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Destructive Conflict Patterns

  • Posted by: Ellen Kandell

According to Ruth Abigail and Dudley Cahn in Managing Conflict Through Communication (MA Pearson Education, 2011), a process view of conflict sees the conflict as a dynamic and changeable and moving through various stages. Dysfunctional conflict is generally not successfully resolved. In destructive conflict, people get stuck in one phase, while successfully resolved conflict moves through the five distinct steps or phases. Sometimes conflicts become scripted behavior and people get trapped into responding in their habitual way to a particular set of circumstances or individuals.

Two Primary Destructive Conflict Cycles

Confrontation Avoidance Cycle. This cycle occurs with people whose first impulse is to avoid initiating conflict. They think of conflict as bad, get nervous about the conflict experience, and avoid it as long as possible. When the conflict gets out of control, that individual handles it poorly. In this cycle, there is a prelude and a triggering event but the conflict doesn’t proceed to initiation. An example of a prelude is a past history of poorly managed conflict. A triggering event may occur when one person forgets an appointment or says something hurtful.

“Probably the most widespread misassumption about conflict, and the one that has the greatest chance of creating a confrontation avoidance cycle is the notion that conflict is abnormal.” However, some degree of conflict is natural and an expected part of healthy relationships because it produces change and growth.

Chilling Effect: This is a special case of avoidance and occurs when one person in a relationship withholds grievances from the other usually due to fear of the other person’s reaction. Those engaged in this cycle believe that the conflict is not worth the effort, which often leads to decreased communication and commitment.

Competitive Escalation and Violence Cycle

In this cycle, conflict gets bogged down in the differentiation phase. Participants are so concerned with winning that they aren’t able to respond in a problem-solving manner. The cycle is fueled by previously unresolved conflict and the blame game continues. Behaviors that contribute to escalation of conflict include: yelling, making verbal threats, mocking, encouraging rivalry, invading space, and insults.

There are three models of competitive escalation: aggressor-defender, conflict spiral, and structural change. In aggressor-defender, one person acts as the instigator, or aggressor, and the other person engages in defensive behavior. This creates a power imbalance in which the defender frequently feels unable to gain an upper hand or put a stop to the conflict because they are continually on the defense. In the conflict spiral, the participants are engaged in a very intense, repetitive cycle of action and reaction. In structural change, indirect confrontation is utilized, which may take the form of passive-aggressive communication, and one or both of the participants take the conflict to other people.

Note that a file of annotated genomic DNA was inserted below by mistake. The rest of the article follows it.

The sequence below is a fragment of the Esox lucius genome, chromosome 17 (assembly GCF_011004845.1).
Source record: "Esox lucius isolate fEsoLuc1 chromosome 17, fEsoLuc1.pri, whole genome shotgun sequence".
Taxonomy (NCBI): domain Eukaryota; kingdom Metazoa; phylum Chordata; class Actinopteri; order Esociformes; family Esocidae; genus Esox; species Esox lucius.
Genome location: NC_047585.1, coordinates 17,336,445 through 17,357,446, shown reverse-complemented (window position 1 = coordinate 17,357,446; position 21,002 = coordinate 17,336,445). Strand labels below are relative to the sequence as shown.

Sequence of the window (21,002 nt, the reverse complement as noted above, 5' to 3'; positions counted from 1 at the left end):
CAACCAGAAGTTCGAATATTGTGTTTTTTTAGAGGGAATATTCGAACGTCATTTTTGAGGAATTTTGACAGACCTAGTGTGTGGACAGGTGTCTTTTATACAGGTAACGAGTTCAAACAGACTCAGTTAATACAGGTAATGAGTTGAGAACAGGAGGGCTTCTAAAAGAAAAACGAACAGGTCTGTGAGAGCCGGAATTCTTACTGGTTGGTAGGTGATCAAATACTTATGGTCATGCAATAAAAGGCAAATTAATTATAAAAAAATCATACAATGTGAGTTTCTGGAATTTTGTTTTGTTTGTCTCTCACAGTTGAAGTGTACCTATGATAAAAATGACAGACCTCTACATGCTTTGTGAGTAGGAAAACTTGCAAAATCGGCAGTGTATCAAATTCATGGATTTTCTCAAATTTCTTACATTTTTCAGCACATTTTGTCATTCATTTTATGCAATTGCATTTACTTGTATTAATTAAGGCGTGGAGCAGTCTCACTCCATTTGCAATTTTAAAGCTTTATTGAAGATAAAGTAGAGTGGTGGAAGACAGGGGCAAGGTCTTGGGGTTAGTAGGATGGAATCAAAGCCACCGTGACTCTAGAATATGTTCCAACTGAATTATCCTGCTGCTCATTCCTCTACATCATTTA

What to Do When Faced With Destructive

Should you find yourself a participant in a destructive conflict cycle, one strategy is to take a step back and actively listen to the other person. This strategy forces you to pay attention to the grievances of the other person and determine whether you can come to a resolution or if you perhaps need a mediator to step in. Another strategy is to maintain calm in order to defuse the situation and stop the current cycle.  Maintaining calm means slowing down the pace, centering yourself and focusing on your breath.

If you are the one initiating the destructive conflict cycle, some strategies for managing this behavior are controlling verbal aggression, improving non-verbal communication skills, and becoming aware of the causes of your destructive conflict in order to prevent the behavior in the future. You may also want to find out the cause of the conflict pattern and determine if unresolved conflicts, negative emotions, or prior arguments are contributing to the behavior.

When faced with destructive conflict patterns, a mediator will employ strategies to help the destructive communicator to become aware of their conflict pattern and address it. A mediator can help the participants resolve the conflict in a constructive way and find a meaningful resolution for the situation.


Ellen F. Kandell is a certified professional mediator and attorney with over 30 years of public and private sector experience.  In 2017, she was nominated by her peers to the National Academy of Distinguished Neutrals. Ellen is certified by the International Mediation Institute.  She provides mediation, group facilitation and training to diverse, national clients. Get in touch with her via email, LinkedIn, Twitter, or give her a call at 301-588-5390.

Author: Ellen Kandell

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